LocationCity Centre of Antwerp
Description of the exhibition
After a successful edition of the exhibition "Textiles as Resistance" in Texture Kortrijk in November 2019, this unique story will have a sequel on the streets. Instead of traveling on to Kunsthal Extra City as planned, MoMu decided to translate and tell the power of the exhibition in an alternative way in response to the Corona crisis.
Discover the billboards in the city centre of Antwerp from 31th August until 21 September!
1. The Thread of Life
The most important thing for me was for these people who have lost everything to know that they have a place in society, that they are citizens. I wanted them to know that they are not just shadows.
When she talks about “here”, Zena Sabbagh is literally talking about her living room. One year into her stay in the Lebanese capital, she transformed this living room into a studio and meeting place where women try to pick up the thread of their lives again through sewing, embroidery and textile printing. The warmth and friendliness of the place embrace you as soon as you enter her apartment.
2. Embroidering not to forget
‘What does it mean to be a Palestinian today?’, Samira Salah asks herself. ‘My daughter has French nationality and my other daughter has German nationality because their husbands have these nationalities. This question has been the subject of discussion for a long time among the young generation of Palestinians. They’ve come to the conclusion that it’s not a piece of paper that determines who you are. Nationality is not identity. Ultimately, the Palestinian issue is not a matter for Palestinians alone. It is a universal and humane issue. You don’t have to be a Palestinian to embrace the Palestinian cause and stand up for Palestinians’ rights. That’s why I believe in returning.’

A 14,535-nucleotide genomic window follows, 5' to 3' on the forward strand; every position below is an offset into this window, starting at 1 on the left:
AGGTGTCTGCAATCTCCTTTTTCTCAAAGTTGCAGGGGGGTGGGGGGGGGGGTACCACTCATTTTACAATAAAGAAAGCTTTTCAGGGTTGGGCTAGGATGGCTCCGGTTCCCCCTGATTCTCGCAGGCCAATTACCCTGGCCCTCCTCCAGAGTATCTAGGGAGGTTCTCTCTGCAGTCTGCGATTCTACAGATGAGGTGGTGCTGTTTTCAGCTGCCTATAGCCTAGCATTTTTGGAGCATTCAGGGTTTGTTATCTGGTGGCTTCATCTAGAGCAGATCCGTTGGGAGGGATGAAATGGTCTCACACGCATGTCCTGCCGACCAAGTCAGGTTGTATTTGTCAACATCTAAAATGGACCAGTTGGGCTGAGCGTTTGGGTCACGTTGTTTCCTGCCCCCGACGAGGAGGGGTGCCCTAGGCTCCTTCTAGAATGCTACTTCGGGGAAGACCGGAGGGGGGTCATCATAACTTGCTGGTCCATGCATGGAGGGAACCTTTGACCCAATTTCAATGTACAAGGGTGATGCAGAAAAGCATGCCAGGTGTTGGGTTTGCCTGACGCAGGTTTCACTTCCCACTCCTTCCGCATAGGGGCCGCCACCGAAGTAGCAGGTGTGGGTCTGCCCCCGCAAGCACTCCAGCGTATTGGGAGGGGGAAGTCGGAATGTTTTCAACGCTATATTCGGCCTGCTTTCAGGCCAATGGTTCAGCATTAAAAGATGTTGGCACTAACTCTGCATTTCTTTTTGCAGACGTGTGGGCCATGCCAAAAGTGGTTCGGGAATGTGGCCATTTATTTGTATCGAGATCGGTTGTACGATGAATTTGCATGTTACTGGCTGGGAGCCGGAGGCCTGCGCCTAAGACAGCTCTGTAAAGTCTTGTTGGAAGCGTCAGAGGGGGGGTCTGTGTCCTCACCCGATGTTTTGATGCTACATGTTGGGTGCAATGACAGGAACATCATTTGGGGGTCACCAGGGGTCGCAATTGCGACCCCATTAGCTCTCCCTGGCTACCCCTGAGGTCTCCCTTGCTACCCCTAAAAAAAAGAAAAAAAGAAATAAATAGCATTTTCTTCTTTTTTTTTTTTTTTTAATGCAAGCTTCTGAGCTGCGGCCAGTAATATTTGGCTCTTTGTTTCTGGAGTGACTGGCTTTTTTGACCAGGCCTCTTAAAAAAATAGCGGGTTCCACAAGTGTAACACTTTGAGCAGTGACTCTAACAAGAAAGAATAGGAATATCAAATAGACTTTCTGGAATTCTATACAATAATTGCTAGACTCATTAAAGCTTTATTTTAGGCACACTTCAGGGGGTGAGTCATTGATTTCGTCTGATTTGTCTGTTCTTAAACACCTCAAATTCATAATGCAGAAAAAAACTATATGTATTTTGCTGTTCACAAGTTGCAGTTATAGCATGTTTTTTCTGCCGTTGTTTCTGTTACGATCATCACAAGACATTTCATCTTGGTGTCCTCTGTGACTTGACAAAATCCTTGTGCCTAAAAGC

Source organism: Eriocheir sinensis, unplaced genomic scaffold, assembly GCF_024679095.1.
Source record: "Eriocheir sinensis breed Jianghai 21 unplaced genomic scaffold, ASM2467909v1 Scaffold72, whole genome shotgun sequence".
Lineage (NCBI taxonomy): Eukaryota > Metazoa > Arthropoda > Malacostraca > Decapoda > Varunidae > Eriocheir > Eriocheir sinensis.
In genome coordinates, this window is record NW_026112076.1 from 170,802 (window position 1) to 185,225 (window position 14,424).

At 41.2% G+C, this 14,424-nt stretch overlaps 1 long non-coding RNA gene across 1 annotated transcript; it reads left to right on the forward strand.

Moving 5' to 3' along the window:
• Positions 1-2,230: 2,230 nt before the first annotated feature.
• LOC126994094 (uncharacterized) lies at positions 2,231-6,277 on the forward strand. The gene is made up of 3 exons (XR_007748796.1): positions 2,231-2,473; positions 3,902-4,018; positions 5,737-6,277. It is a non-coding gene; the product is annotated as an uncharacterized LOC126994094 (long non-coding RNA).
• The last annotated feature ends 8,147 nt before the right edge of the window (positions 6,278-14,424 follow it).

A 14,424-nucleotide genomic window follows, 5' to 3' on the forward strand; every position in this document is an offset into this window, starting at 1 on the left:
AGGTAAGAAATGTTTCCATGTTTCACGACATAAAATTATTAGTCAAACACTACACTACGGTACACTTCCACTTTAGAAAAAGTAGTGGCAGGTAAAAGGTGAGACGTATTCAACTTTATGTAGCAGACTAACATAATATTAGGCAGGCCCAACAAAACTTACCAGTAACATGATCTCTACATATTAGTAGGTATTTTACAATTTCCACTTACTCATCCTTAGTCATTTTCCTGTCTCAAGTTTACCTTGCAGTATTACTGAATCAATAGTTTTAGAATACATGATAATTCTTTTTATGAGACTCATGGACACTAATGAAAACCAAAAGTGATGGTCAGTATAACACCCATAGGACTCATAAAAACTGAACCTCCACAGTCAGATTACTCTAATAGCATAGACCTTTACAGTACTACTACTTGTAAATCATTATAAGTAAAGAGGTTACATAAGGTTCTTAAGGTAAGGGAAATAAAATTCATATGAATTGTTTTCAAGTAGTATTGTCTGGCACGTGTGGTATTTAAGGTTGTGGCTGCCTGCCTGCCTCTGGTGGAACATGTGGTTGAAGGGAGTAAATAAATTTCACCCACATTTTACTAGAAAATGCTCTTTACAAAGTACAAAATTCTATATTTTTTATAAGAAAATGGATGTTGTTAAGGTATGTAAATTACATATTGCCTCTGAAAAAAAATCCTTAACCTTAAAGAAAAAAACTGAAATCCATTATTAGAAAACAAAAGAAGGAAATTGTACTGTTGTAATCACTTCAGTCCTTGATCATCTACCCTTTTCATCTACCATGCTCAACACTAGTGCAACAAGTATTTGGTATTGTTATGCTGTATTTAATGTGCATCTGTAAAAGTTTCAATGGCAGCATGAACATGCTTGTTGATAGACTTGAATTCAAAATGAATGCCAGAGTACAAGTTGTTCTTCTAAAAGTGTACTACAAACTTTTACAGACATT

3. The Miracle
The city is not the roads, not the lighting, not the pavements, not the sewers. The city is its inhabitants.
‘It happened in 1915. The refugee caravan continued on its way, but my great-grandmother could not. She no longer had the strength to continue walking. She had lost the donkey that carried her. Her knees hurt terribly. Then she said to her daughter – that is, my grandmother: “Nazili, leave me here, leave me alone, I want to be relieved of the pain.” My grandmother answered: “I’m not leaving you behind, I’ll carry you on my shoulders, on my back.” And my great-grandmother said: “Listen, you leave, you move on and you don’t look back.” My grandmother obeyed. She left her mother behind and went on with the group.’
4. Afghan Pride
Modern is not synonymous with Western.
The young girl who fled the war with her parents at the age of ten and found a safe haven in Switzerland has never forgotten the country of her birth, even though she managed to suppress that feeling for a long time. ‘I left my country brutally. In your teens, you try to deny your origins. I wanted to blend into the Swiss context. It was only after completing my studies and starting work that I began looking for my roots. Apart from a few nostalgic memories, I had no connections with Afghanistan.’
5. Africa is coming
When I started in this profession. I thought I would be one of the last dressmakers.